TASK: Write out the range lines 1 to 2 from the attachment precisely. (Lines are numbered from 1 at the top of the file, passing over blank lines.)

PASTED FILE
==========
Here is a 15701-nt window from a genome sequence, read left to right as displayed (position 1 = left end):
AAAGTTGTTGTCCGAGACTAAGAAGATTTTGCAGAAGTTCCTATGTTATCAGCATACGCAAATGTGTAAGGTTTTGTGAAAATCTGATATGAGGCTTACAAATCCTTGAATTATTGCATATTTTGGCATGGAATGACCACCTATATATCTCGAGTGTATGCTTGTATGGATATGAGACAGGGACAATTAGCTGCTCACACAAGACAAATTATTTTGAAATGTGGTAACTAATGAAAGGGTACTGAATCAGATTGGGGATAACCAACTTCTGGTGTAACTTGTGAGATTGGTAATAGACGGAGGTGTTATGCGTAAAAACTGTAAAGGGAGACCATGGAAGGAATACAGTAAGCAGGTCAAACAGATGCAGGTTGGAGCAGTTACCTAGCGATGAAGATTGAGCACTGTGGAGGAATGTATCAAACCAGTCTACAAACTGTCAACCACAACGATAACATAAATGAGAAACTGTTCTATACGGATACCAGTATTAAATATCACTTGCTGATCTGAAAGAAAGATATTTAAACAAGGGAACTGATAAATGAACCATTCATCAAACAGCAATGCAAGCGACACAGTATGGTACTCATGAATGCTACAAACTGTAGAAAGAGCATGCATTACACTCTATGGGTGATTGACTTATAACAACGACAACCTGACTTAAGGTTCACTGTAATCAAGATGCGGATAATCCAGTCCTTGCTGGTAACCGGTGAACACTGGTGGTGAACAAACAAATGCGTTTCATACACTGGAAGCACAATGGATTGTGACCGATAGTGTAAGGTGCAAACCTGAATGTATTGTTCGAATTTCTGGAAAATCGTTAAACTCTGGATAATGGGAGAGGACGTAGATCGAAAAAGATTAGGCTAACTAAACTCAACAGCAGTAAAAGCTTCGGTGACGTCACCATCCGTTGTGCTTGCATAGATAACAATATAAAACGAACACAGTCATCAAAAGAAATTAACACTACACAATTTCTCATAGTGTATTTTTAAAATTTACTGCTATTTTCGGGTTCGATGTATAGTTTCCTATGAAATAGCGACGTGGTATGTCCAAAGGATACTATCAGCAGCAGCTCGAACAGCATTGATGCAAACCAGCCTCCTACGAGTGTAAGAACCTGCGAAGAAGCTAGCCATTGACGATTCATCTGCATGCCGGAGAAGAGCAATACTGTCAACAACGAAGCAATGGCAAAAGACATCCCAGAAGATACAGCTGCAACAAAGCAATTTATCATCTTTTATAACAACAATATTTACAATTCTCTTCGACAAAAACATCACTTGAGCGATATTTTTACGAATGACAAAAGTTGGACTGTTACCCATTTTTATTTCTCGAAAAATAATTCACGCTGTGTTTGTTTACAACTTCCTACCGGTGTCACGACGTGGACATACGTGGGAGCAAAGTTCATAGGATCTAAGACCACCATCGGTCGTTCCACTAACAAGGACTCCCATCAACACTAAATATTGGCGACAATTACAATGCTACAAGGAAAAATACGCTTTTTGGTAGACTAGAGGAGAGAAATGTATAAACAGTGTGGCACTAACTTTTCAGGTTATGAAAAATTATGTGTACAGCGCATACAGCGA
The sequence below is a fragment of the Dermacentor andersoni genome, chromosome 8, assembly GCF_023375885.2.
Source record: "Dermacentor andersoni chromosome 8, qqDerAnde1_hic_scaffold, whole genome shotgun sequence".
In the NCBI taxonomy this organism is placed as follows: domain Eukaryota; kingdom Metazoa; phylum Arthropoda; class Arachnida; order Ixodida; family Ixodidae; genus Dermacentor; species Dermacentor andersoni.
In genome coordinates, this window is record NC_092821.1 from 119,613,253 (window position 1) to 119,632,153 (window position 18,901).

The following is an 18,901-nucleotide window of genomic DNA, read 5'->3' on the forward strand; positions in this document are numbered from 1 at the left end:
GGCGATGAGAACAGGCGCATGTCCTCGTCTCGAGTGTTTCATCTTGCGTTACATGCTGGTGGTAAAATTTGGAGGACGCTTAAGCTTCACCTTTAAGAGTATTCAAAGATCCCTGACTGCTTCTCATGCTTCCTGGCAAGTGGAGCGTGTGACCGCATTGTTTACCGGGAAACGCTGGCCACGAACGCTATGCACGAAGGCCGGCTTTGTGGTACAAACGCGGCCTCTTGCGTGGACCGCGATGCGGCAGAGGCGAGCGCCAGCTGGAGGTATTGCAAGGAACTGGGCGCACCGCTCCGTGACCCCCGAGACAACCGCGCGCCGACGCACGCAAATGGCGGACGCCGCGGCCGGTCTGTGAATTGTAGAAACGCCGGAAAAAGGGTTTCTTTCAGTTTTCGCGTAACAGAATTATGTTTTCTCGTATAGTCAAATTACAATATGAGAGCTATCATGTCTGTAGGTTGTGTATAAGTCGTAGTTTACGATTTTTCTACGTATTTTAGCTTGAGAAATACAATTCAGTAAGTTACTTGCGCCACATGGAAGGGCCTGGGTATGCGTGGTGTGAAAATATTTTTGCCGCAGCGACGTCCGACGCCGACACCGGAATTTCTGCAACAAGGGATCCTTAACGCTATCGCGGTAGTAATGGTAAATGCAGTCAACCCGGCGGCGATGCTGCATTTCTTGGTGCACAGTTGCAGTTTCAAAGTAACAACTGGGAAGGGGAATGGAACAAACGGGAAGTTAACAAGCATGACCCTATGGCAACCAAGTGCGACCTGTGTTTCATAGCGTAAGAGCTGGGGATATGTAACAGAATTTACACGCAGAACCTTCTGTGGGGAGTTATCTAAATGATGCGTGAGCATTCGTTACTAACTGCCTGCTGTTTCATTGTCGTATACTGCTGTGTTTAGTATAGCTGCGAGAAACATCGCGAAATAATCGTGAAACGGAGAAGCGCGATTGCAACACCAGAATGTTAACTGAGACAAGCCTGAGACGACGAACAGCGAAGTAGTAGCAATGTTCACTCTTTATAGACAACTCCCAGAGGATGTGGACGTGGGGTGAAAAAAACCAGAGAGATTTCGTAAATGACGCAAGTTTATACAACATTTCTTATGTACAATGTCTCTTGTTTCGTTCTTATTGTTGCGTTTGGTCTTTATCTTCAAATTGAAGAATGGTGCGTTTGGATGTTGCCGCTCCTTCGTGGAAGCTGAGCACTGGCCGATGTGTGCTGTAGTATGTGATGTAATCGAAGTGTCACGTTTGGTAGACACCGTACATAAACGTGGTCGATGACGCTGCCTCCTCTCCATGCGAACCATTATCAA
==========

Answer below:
Here is a 15701-nt window from a genome sequence, read left to right as displayed (position 1 = left end):
AAAGTTGTTGTCCGAGACTAAGAAGATTTTGCAGAAGTTCCTATGTTATCAGCATACGCAAATGTGTAAGGTTTTGTGAAAATCTGATATGAGGCTTACAAATCCTTGAATTATTGCATATTTTGGCATGGAATGACCACCTATATATCTCGAGTGTATGCTTGTATGGATATGAGACAGGGACAATTAGCTGCTCACACAAGACAAATTATTTTGAAATGTGGTAACTAATGAAAGGGTACTGAATCAGATTGGGGATAACCAACTTCTGGTGTAACTTGTGAGATTGGTAATAGACGGAGGTGTTATGCGTAAAAACTGTAAAGGGAGACCATGGAAGGAATACAGTAAGCAGGTCAAACAGATGCAGGTTGGAGCAGTTACCTAGCGATGAAGATTGAGCACTGTGGAGGAATGTATCAAACCAGTCTACAAACTGTCAACCACAACGATAACATAAATGAGAAACTGTTCTATACGGATACCAGTATTAAATATCACTTGCTGATCTGAAAGAAAGATATTTAAACAAGGGAACTGATAAATGAACCATTCATCAAACAGCAATGCAAGCGACACAGTATGGTACTCATGAATGCTACAAACTGTAGAAAGAGCATGCATTACACTCTATGGGTGATTGACTTATAACAACGACAACCTGACTTAAGGTTCACTGTAATCAAGATGCGGATAATCCAGTCCTTGCTGGTAACCGGTGAACACTGGTGGTGAACAAACAAATGCGTTTCATACACTGGAAGCACAATGGATTGTGACCGATAGTGTAAGGTGCAAACCTGAATGTATTGTTCGAATTTCTGGAAAATCGTTAAACTCTGGATAATGGGAGAGGACGTAGATCGAAAAAGATTAGGCTAACTAAACTCAACAGCAGTAAAAGCTTCGGTGACGTCACCATCCGTTGTGCTTGCATAGATAACAATATAAAACGAACACAGTCATCAAAAGAAATTAACACTACACAATTTCTCATAGTGTATTTTTAAAATTTACTGCTATTTTCGGGTTCGATGTATAGTTTCCTATGAAATAGCGACGTGGTATGTCCAAAGGATACTATCAGCAGCAGCTCGAACAGCATTGATGCAAACCAGCCTCCTACGAGTGTAAGAACCTGCGAAGAAGCTAGCCATTGACGATTCATCTGCATGCCGGAGAAGAGCAATACTGTCAACAACGAAGCAATGGCAAAAGACATCCCAGAAGATACAGCTGCAACAAAGCAATTTATCATCTTTTATAACAACAATATTTACAATTCTCTTCGACAAAAACATCACTTGAGCGATATTTTTACGAATGACAAAAGTTGGACTGTTACCCATTTTTATTTCTCGAAAAATAATTCACGCTGTGTTTGTTTACAACTTCCTACCGGTGTCACGACGTGGACATACGTGGGAGCAAAGTTCATAGGATCTAAGACCACCATCGGTCGTTCCACTAACAAGGACTCCCATCAACACTAAATATTGGCGACAATTACAATGCTACAAGGAAAAATACGCTTTTTGGTAGACTAGAGGAGAGAAATGTATAAACAGTGTGGCACTAACTTTTCAGGTTATGAAAAATTATGTGTACAGCGCATACAGCGA